Here is what some head coaches have to say about how to get on their radar:
- Head Coach Megan Jessee from the University of Rhode Island
“I believe that as soon as a potential recruit has an interest in a school, they should start reaching out through email.” Full interview
- Head Coach Ron Rainey from Dartmouth University
The best way would be through email and that allows us to put them in a recruiting database to get information out to them about camps/clinics and give updates as the NCAA allows.” Full interview
- Head Coach Adam Denton from Davidson College
“Best way to contact us to send your soccer schedules via email and calling (however, due to NCAA rules, I am limited in when I am able to call back if you happen to leave a message). Be diligent and keep in contact.”Full interview
Even though there are rules around when a college coach can contact you, there is nothing that says you can’t contact a college coach at any time. The earlier you start this process, the better. Although coaches may not be able to respond, they will still be able to read your email, and they will know that you have a vested interest in playing for them the earlier you reach out.
Q: What are college coaches look for when recruiting a ladyballer?
When it comes to what a college coach is looking for in a recruit, it is going to vary from coach-to-coach. They might need to fill certain positions at certain times, maybe they are looking to change the vibe of their coaching, or sometimes coaches look to turn programs around and need certain key players to fill those roles. That being said, there are some intangibles that all coaches are looking for such as: good grades, being coachable, willingness to put team first, passion, and body language.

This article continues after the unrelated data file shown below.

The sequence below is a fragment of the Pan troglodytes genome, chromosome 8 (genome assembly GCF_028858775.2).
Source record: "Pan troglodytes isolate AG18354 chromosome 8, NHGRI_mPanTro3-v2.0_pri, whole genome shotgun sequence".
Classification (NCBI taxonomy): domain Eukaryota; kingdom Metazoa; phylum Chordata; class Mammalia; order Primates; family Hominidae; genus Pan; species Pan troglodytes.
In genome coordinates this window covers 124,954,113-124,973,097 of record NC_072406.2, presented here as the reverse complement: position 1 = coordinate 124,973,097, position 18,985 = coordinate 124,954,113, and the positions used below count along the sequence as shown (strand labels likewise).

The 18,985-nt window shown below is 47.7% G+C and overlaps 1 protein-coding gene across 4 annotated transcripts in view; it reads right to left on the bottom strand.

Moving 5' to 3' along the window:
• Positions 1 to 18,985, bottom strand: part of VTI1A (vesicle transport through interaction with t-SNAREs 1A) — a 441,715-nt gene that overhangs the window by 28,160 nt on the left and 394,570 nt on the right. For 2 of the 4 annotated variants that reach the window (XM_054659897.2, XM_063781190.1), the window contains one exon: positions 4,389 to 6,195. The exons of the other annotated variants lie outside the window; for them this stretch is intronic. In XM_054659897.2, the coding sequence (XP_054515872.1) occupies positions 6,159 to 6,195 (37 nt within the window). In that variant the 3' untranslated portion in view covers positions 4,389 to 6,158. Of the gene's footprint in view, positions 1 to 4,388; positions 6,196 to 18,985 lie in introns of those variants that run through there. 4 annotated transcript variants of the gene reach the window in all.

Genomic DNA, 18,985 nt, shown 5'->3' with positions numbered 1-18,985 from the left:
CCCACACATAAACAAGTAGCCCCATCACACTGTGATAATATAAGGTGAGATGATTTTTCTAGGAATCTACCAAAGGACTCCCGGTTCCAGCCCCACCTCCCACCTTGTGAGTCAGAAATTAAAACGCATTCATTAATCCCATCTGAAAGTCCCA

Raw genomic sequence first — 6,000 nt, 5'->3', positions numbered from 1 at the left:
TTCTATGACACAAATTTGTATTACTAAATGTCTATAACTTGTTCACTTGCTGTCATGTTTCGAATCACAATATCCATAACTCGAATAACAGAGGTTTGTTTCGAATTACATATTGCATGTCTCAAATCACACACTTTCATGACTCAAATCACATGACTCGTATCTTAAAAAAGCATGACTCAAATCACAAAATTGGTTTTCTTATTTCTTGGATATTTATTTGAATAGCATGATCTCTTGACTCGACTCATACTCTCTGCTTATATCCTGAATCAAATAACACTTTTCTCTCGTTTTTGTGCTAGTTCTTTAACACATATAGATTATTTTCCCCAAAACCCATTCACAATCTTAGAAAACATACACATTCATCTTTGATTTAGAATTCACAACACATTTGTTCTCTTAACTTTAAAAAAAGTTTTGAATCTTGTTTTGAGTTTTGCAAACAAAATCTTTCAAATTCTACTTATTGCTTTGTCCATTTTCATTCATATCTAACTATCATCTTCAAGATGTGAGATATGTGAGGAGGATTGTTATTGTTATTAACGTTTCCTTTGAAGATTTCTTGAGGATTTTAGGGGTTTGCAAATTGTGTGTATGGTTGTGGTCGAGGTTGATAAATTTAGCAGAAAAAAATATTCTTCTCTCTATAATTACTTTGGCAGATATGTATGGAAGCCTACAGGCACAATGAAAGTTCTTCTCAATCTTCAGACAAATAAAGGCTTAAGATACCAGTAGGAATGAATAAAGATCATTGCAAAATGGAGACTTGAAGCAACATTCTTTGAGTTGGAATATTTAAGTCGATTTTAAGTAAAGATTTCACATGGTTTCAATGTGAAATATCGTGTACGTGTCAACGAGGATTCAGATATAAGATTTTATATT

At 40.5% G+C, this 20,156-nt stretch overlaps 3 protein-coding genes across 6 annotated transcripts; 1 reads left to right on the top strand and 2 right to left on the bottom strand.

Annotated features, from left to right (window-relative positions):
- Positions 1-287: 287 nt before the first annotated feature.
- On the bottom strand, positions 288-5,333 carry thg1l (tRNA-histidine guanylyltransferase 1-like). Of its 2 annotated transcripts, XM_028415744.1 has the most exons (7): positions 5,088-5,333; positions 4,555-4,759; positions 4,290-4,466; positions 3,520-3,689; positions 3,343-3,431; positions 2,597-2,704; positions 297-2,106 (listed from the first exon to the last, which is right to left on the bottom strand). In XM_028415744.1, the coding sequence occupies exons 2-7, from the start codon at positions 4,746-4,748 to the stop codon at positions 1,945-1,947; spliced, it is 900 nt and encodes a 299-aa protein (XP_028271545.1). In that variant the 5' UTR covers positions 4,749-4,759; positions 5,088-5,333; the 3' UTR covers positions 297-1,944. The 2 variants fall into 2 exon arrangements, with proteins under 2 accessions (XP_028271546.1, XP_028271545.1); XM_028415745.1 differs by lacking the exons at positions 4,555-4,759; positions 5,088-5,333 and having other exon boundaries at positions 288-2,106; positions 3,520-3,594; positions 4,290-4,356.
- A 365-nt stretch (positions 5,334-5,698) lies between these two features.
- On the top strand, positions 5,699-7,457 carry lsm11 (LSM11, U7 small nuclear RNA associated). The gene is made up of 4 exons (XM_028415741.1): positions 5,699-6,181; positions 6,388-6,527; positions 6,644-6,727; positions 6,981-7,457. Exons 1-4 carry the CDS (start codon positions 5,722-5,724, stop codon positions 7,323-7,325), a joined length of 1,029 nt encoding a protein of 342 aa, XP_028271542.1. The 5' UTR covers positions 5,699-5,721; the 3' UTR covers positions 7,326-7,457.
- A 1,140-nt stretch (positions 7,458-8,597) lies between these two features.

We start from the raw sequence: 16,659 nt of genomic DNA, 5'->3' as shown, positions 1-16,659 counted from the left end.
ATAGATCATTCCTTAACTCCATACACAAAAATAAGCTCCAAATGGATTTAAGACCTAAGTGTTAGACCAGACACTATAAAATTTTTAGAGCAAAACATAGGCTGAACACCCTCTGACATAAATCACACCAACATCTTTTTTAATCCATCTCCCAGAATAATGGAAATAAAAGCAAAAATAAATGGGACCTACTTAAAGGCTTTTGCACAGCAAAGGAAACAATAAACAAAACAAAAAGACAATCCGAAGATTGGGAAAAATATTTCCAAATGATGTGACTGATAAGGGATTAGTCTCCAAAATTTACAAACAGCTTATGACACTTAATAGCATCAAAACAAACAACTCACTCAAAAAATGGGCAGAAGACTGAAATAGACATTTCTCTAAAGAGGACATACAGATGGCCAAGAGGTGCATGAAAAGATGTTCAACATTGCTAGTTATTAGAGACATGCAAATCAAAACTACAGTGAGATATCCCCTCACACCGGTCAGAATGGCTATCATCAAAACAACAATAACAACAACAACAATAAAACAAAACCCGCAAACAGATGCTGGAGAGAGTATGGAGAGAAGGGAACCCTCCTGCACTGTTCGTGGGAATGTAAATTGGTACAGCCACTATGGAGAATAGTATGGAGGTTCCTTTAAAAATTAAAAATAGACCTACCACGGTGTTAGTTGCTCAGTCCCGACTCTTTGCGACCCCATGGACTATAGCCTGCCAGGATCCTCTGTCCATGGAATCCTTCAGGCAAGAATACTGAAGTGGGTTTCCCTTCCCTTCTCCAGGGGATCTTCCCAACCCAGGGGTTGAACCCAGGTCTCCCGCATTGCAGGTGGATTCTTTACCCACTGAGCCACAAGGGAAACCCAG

Here are what some college coaches had to say about important qualities that they look for in recruits:
- Head Coach Anson Dorrance from University of North Carolina
“Everyone thinks that the most critical element is talent, and it’s not. The most critical element is athletic character. So I look for self-discipline, competitive fire, self-belief, love of the ball, love of playing the game, love of watching the game, and grit.” Full interview